While still categorized at the federal level as an illicit drug alongside heroin, the Biden administration on Friday said past marijuana use will no longer be an automatic disqualifier for certain federal jobs.

NBC News on Friday recounted an “intensive consultation with security officials” vetting personnel who used marijuana on a “limited” basis. A waiver on past marijuana use could be limited to those federal employees that don’t require a security clearance.

Eleven states legalized marijuana for recreational use and dozens of others allow use for medicinal purposes. At the federal level, marijuana is classified as a Schedule 1 drug, alongside heroin, as a substance or chemical with no accepted medicinal use or one with a high potential for abuse.

To be granted a waiver, an eligible employee would have to abstain from future use while working for the federal government and undergo random drug tests. A White House official explaining the policy to NBC said it was updated guidance on how to draw in top-talent given recent national trends.

“The White House’s policy will maintain the absolute highest standards for service in government that the president expects from his administration, while acknowledging the reality that state and local marijuana laws have changed significantly across the country in recent years,” the official said on Friday.

The social tolerance for marijuana use is changing along with state-level laws. Dale Sky Jones, the chancellor of Oaksterdam University, the nation’s first institution catering to marijuana policy, wrote an op-ed for the San Francisco Chronicle urging the Biden administration to legalize marijuana at the federal level.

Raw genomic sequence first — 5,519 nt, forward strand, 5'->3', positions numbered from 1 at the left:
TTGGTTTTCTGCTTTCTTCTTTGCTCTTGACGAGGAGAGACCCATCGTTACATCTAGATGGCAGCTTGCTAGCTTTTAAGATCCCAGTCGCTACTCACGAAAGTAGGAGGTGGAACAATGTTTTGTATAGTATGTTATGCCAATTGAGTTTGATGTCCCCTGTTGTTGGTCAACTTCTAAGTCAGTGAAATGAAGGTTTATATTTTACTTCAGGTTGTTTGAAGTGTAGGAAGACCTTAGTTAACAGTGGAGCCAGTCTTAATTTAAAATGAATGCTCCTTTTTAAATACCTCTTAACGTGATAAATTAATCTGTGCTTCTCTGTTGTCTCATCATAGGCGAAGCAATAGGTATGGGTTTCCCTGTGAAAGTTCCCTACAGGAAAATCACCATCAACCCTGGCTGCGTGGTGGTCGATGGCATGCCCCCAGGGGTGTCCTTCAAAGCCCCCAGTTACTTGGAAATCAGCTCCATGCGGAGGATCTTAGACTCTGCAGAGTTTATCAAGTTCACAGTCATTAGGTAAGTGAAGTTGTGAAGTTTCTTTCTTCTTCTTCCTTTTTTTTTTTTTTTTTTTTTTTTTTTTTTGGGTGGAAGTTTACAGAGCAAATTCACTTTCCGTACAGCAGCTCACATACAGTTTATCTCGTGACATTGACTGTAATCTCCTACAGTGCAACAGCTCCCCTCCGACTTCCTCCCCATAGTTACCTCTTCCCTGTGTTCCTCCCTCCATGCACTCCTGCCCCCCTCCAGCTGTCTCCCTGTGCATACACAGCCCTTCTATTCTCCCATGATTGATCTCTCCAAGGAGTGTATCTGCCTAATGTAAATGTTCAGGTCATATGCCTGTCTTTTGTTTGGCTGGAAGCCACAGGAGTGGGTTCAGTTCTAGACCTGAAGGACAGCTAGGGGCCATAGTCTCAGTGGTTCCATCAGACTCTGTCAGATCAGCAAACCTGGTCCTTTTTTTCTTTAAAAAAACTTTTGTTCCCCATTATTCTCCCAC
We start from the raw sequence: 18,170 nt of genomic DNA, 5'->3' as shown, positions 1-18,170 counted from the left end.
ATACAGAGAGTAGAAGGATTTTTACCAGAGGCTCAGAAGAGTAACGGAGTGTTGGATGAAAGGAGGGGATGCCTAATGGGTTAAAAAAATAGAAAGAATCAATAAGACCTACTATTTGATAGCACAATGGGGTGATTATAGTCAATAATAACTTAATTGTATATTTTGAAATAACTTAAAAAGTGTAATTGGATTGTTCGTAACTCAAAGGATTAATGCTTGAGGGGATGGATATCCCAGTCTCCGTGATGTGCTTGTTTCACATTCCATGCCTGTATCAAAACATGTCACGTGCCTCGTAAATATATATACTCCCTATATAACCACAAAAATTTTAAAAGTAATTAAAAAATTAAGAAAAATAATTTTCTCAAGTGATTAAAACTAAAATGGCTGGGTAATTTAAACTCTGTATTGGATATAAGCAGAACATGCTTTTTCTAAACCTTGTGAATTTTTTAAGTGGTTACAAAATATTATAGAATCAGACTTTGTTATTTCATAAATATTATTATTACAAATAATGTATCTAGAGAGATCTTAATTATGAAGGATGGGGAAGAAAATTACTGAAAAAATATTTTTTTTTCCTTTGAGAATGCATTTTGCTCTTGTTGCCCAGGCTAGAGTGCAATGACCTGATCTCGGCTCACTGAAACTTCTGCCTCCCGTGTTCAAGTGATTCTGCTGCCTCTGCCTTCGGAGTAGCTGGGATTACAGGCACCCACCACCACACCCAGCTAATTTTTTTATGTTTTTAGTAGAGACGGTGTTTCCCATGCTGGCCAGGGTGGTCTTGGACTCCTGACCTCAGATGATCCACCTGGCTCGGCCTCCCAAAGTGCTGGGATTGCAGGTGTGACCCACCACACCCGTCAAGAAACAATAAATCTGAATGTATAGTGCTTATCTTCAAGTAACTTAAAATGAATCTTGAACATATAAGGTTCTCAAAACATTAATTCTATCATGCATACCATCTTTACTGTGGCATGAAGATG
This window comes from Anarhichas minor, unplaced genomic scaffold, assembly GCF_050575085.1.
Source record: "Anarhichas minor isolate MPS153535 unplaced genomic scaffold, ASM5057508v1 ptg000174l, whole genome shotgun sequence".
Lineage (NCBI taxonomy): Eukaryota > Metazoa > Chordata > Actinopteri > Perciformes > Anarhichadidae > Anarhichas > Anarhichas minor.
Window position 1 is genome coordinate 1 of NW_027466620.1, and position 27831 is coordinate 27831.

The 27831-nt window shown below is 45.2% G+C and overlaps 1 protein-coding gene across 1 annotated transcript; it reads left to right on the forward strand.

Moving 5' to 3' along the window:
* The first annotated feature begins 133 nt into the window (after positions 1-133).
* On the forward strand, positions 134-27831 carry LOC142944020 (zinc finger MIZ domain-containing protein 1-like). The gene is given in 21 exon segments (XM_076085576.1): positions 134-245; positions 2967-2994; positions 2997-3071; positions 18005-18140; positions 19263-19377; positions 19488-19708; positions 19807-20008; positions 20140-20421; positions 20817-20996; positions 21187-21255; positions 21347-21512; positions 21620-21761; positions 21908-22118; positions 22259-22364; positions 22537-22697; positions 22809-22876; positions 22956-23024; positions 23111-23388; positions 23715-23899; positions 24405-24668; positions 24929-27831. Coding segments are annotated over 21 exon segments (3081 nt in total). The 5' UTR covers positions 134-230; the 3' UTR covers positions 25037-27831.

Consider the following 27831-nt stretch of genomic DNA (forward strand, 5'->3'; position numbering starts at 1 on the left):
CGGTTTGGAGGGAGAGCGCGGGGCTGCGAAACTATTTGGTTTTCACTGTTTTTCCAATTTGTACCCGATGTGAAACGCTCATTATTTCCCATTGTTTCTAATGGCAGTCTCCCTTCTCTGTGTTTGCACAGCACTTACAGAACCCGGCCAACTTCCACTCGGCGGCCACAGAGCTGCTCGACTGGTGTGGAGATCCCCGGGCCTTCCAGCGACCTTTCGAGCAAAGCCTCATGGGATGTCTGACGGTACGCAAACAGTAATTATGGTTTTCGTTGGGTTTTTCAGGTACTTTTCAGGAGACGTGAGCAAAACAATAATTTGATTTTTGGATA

Jones points to comments on decriminalization from Biden and Vice President Kamala Harris to make his case, arguing lowering the criminal threshold of Schedule I drugs would be a win for non-violent offenders and allow for medical researchers to take a closer look at marijuana.

“We are confident that President Biden and his experienced and competent team can come to the right decision on cannabis, to achieve justice for the wrongly and harshly punished, and to expand the market potential of what already is a $67 billion industry,” he wrote earlier this month.

Many states are reluctant to even move toward legalizing marijuana for medicinal purposes. North Dakota Gov. Kristi Noem, a Republican, said it would take time to sort out the myriad of legislative moves that would relax marijuana laws in her state. Initiated Measure 26 saw more than 70% of the votes cast in favor of legalizing marijuana for medical purposes in November.

Nevertheless, Kathleen McGettigan, the acting director of the Office of Personnel Management said in a memo cited by NBC that federal considerations could be changing.

“It would be inconsistent with suitability regulations to implement a policy of finding an individual unfit or unsuitable for federal service solely on the basis of recency of marijuana use,” she wrote.

Marijuana coronavirus crisis could speed up legalization of marijuana Photo: Alissa De Leva - Pixabay